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Black and Mormon Paperback – February 27, 2006
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From Publishers Weekly
Copyright © Reed Business Information, a division of Reed Elsevier Inc. All rights reserved. --This text refers to the Hardcover edition.
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Top Customer Reviews
All essays written here proves to be well written, well research and highly informative to the subject at hand. Some of the authors are black LDS members and their words and perceptions may surprise many of the white LDS members who may read this book. Many of the essays overlapped each other due to the narrow subject matter and sometimes, that helped to reinforced the information. The book is only 172 pages and that includes the index and footnotes pages.
It is no great secret that LDS practiced overt racism toward their black members before the ban was lifted and relied on old near-mythological doctrines to denied many of their black membership, the full fellowship into their ranks. The book explained these doctrines very clearly and how they became part of the accepted practice of Church of Jesus Christ of Latter-Day Saints until that fateful day in June 1978.
The book also sadly reflects on LDS refusal to confront their own racist history and how such attitude hampered their efforts to deal with these problems they have with their non-white members - especially blacks.Read more ›
Sadly for me, it seemed he did not think so highly of me. I was shocked and really honestly confused when he called me a racist to my face. I never understood what I had done or said or how I acted, if I had acted any differently around him than anyone else, to be accused of such a repugnant title. I've thought about that many many times since then (25 years ago) as the description hurt me very much and has always been so polar opposite to how anyone else has described me before then, and since, regardless of their race/ethic/religion/politics. I am still quite sorry that I gave him that impression.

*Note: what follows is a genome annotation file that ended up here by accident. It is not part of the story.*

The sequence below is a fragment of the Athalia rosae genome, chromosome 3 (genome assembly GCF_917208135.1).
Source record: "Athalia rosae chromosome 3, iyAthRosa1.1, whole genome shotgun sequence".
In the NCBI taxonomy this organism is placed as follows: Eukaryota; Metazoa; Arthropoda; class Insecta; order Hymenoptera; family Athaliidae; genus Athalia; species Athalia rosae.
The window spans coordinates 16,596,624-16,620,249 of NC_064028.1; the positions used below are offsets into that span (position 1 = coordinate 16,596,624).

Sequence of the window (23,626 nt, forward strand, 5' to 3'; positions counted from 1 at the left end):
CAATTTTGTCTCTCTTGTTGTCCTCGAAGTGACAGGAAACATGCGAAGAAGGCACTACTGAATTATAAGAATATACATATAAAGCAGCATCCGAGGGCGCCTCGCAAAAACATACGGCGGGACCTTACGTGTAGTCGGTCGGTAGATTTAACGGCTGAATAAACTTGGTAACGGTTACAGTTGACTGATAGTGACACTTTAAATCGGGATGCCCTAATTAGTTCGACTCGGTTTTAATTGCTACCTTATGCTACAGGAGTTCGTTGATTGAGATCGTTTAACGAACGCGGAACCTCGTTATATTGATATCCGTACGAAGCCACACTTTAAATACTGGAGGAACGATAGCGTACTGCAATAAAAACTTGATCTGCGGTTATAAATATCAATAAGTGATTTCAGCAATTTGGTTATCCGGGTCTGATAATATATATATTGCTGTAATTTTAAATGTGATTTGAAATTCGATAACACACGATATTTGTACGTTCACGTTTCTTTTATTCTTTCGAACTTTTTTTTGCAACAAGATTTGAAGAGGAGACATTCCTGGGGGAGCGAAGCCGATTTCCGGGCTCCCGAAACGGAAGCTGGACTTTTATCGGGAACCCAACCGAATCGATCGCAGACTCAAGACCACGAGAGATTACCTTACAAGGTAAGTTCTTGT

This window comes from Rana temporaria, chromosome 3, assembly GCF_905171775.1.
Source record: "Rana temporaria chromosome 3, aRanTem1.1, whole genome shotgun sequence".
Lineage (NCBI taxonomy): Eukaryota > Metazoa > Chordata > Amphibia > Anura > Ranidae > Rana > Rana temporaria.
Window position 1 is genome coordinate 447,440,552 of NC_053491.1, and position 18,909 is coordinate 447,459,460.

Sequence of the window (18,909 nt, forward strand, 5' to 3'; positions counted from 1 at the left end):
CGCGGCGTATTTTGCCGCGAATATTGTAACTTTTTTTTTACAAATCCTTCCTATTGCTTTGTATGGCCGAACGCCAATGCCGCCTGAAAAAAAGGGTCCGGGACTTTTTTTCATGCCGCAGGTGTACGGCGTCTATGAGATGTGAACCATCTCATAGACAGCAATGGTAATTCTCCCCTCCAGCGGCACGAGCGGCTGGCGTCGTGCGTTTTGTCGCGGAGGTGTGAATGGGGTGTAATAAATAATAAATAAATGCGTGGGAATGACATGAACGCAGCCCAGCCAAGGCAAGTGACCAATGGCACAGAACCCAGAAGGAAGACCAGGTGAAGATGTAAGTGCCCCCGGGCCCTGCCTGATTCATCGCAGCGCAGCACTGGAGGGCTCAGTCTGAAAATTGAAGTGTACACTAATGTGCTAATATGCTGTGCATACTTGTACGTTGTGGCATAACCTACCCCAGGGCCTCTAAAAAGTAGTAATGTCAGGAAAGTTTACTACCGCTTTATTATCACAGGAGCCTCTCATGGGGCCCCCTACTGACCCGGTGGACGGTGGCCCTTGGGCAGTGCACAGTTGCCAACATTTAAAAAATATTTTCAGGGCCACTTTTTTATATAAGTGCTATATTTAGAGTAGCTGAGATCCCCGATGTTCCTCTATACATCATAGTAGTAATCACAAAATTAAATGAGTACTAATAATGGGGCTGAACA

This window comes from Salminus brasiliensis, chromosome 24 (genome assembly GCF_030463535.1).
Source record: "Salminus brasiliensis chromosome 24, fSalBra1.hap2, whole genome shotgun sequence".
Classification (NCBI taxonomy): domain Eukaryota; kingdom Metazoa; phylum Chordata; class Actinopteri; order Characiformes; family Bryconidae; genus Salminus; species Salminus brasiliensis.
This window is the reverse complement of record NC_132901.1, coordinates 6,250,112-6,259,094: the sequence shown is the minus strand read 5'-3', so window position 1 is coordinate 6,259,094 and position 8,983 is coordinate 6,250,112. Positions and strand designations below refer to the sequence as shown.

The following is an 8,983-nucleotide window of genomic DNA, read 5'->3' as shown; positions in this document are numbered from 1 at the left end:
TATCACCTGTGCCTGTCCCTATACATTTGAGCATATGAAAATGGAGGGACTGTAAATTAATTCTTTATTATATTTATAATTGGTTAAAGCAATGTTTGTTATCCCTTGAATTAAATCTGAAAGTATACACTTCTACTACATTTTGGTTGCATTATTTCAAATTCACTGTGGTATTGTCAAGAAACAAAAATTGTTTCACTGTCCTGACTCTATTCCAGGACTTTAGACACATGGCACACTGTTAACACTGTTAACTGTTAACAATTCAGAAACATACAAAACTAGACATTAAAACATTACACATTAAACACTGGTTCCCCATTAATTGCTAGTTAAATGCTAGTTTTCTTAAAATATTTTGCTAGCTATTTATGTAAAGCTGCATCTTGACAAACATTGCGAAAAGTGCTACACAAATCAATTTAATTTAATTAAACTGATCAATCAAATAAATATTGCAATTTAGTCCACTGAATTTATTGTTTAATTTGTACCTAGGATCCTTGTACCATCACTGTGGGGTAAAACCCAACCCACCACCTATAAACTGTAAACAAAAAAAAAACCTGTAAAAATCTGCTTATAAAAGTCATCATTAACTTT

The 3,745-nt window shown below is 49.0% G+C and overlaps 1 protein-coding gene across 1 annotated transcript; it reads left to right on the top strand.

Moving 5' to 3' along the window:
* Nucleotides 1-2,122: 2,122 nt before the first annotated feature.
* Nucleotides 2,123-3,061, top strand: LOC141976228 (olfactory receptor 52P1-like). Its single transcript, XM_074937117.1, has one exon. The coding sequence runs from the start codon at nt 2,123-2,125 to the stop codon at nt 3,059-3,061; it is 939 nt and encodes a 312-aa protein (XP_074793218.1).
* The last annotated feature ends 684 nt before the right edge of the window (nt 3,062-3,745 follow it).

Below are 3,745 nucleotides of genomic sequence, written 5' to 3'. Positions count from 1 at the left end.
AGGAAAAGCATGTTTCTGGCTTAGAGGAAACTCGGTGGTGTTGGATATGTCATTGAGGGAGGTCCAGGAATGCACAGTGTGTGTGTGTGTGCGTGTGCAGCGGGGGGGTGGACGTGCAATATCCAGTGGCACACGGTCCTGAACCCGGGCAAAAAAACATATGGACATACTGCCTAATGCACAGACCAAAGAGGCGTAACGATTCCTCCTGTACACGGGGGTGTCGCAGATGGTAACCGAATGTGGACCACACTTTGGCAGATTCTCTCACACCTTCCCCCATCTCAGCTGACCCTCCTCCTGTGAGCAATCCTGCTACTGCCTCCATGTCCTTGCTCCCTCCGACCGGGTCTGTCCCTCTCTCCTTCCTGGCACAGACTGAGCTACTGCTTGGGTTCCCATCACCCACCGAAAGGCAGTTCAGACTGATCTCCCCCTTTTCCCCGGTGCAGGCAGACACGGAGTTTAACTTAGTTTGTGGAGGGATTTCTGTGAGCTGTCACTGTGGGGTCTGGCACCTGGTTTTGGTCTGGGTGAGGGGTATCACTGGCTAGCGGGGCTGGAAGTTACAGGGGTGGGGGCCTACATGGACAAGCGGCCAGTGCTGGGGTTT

I can only conclude that others have probably given him that impression throughout his life despite (like me) having also held him in the highest regard as a human being and a child of God, bar none.
That said, I am so grateful that his testimony in the gospel is still so firm. It has also meant so much to me, and of course that does not include the mormon-folklore promoted by Alvin R Dyer or Mark E Petersen or others ... falsehoods that are not in harmony with revelations through Joseph Smith. I hope someday when we slough off this mortal shell that he can look upon my bared soul and see that whatever he felt earned me that title when he and I were acquainted is not, will not, be there in any way.Read more ›
The authors write in the Introduction to this 2004 book, "The primary goal of this volume is to inform the reader about the current situation of African-American Latter-day Saints as it has evolved over the past quarter century. But it is hoped that these essays will also stimulate continual open discussion concerning persistent problems involving race and racism, along with prospects for future progress.Read more ›
Most Recent Customer Reviews
As an LDS reader, I suppose I was probably looking for more than this book could provide: what is the origin of the pre-1978 exclusion of Blacks from the Priesthood. Read morePublished 16 months ago by Elliott D Petty
I was disappointed in this book for a few reasons:
1. Although it is written and compiled by Mormon authors, there is hardly a trace of faith or Gospel in these... Read more
Should be read by all African-American members who question importance of race over faith. The answer should be quite obvious.Published on May 11, 2013 by Ron T. Ogburn